By: Lauren Malyk
Ryerson University’s chess team fell short of defending their title at the 2015 Canadian University Chess Championships, on Jan. 10 and Jan. 11.
Last year, Ryerson’s club attended the chess championships for the first time and won. However, competition at this year’s tournament at the University of Toronto was fierce and Ryerson came in 6th and 10th in the consolation bracket.
“Out of the eight people on Ryerson’s team, six have no previous experience, at least in playing in University Championships,” said Kabeer Sethi, a fourth-year journalism student and the President of Ryerson’s Chess Club. As for the final rankings, McGill University took first place, Western University came in second and the University of Waterloo was third.
“It’s a new experience for all of them and they played really well actually. I’m very impressed, even though they were nervous and made a few mistakes, everyone played close games, for the most part,” said Sethi, who was one of the returning members from last year’s winning team.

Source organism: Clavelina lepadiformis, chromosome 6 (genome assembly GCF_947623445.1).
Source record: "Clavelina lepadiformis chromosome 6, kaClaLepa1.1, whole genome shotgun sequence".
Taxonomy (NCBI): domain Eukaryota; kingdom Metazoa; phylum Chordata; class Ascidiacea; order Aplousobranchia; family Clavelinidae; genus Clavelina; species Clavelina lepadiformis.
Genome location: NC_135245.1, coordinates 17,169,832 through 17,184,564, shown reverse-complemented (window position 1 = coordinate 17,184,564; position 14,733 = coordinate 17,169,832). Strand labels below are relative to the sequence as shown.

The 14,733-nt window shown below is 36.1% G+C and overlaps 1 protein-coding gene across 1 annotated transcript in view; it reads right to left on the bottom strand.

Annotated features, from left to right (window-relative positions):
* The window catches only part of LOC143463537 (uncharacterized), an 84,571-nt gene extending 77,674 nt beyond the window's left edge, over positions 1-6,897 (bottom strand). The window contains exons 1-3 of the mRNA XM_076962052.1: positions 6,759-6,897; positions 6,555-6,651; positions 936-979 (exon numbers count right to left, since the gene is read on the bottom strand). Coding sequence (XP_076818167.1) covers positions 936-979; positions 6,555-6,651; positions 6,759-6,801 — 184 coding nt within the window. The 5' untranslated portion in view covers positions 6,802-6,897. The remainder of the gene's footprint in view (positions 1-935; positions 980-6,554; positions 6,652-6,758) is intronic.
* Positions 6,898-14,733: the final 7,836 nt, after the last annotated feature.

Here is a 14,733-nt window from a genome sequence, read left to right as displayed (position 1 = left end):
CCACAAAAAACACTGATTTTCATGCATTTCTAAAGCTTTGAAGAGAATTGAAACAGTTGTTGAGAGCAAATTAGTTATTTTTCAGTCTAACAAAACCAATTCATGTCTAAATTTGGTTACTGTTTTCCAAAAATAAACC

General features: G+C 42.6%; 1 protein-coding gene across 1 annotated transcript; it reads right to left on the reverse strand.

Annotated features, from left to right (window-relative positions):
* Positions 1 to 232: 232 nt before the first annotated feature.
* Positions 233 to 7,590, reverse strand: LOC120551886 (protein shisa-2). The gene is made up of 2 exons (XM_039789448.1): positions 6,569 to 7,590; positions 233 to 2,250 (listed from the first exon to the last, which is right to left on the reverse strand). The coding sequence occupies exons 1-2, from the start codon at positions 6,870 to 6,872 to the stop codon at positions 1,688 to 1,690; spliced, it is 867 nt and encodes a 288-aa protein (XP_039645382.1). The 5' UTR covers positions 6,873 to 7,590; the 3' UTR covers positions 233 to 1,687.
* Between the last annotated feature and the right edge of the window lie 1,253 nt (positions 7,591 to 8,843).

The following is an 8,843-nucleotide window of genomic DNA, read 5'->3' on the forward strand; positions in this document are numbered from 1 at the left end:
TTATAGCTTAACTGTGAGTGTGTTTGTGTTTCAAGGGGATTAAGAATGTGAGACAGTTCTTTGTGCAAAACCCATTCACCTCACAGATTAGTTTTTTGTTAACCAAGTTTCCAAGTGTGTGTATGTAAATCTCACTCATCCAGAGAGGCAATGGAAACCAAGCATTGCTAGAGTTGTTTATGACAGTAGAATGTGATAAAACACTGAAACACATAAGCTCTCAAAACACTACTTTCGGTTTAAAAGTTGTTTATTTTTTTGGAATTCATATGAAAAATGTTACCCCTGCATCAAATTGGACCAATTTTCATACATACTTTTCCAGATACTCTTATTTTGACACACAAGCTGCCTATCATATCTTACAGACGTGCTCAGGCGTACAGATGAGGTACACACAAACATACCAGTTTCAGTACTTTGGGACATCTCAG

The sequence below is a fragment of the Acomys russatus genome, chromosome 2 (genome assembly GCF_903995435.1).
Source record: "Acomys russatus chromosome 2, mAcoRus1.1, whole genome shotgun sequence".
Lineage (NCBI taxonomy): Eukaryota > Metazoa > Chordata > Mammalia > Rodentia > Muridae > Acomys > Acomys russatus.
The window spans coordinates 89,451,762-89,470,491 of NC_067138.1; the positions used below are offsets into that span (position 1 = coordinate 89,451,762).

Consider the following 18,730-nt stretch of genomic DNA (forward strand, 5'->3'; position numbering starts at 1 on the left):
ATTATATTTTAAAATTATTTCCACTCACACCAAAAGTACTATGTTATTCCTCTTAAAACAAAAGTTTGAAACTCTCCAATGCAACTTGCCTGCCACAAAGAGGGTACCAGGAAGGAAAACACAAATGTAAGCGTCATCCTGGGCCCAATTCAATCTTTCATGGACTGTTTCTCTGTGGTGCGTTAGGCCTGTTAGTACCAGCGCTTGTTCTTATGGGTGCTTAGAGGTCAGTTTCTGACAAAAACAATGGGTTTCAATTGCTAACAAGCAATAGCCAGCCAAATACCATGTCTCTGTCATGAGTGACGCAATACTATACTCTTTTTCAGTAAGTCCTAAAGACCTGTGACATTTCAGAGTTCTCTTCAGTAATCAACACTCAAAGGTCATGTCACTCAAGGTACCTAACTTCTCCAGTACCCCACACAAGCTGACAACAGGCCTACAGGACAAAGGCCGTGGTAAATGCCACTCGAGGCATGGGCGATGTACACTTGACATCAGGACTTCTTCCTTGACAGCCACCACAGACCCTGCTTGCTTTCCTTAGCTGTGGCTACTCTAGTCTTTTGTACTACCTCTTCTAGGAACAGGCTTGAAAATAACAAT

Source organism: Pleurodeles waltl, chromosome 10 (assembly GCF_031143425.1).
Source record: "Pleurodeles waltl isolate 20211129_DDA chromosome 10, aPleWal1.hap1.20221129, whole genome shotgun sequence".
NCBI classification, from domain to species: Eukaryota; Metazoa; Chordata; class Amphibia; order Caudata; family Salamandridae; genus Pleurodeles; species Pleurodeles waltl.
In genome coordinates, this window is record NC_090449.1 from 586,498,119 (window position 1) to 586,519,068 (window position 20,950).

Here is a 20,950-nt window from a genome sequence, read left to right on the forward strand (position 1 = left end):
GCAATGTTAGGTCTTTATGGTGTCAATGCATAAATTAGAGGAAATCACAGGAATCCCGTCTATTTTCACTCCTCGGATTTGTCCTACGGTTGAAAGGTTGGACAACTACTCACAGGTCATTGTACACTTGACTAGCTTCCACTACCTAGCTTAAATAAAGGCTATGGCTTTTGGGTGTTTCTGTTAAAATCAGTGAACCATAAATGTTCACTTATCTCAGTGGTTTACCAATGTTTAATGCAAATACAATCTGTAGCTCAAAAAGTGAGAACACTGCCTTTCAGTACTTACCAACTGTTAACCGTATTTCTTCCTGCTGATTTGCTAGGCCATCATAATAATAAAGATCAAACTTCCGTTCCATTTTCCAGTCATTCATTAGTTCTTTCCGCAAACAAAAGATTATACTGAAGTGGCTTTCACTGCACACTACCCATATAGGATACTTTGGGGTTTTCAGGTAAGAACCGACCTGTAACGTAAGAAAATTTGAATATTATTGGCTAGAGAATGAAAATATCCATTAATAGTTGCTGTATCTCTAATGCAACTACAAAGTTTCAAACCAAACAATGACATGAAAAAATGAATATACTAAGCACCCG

Ryerson’s players were divided into two teams of four players each.
Each match at the tournament consisted of Ryerson playing four simultaneous individual games against another school. In order to successfully win, the four players needed to earn two and a half points each, with one point being handed out for a win, a half point being handed out for a draw and no points being granted for a loss. Each team needed two wins and one draw minimum to win a match.
“I feel like chess at its heart has always been a really complicated game. You’re always playing against somebody [and] it’s tough [when] you hit these tournaments,” said first-year journalism student Ryan Tuchow. “A lot of it is really a competition against yourself to see if you can get over the stress, like I did in the first game. So I’d say it’s a game of competition. These tournaments are fun, you get to meet people and play them for fun.”
“Even though chess is primarily an individual sport it does add some team. For instance in strategizing, should I go for the draw for the better of the team, just to get that half point so they can win for sure. And you bond, you check each other’s game,” said Sethi.
The team prepared themselves by having a timed-turn tournament last semester, playing online games and practicing during their weekly meetings.
“The best thing about [chess] is that it’s not like other games or sports. Sometimes height, weight, gender, other factors vary in how well you can do it. But, in chess it honestly does not matter. It’s a great equalizer. It all comes down to your skill level,” said Sethi.
Ryerson’s Chess Club has practice on Tuesdays from 6 p.m. to 9 p.m. in room 315 of the Student Campus Centre.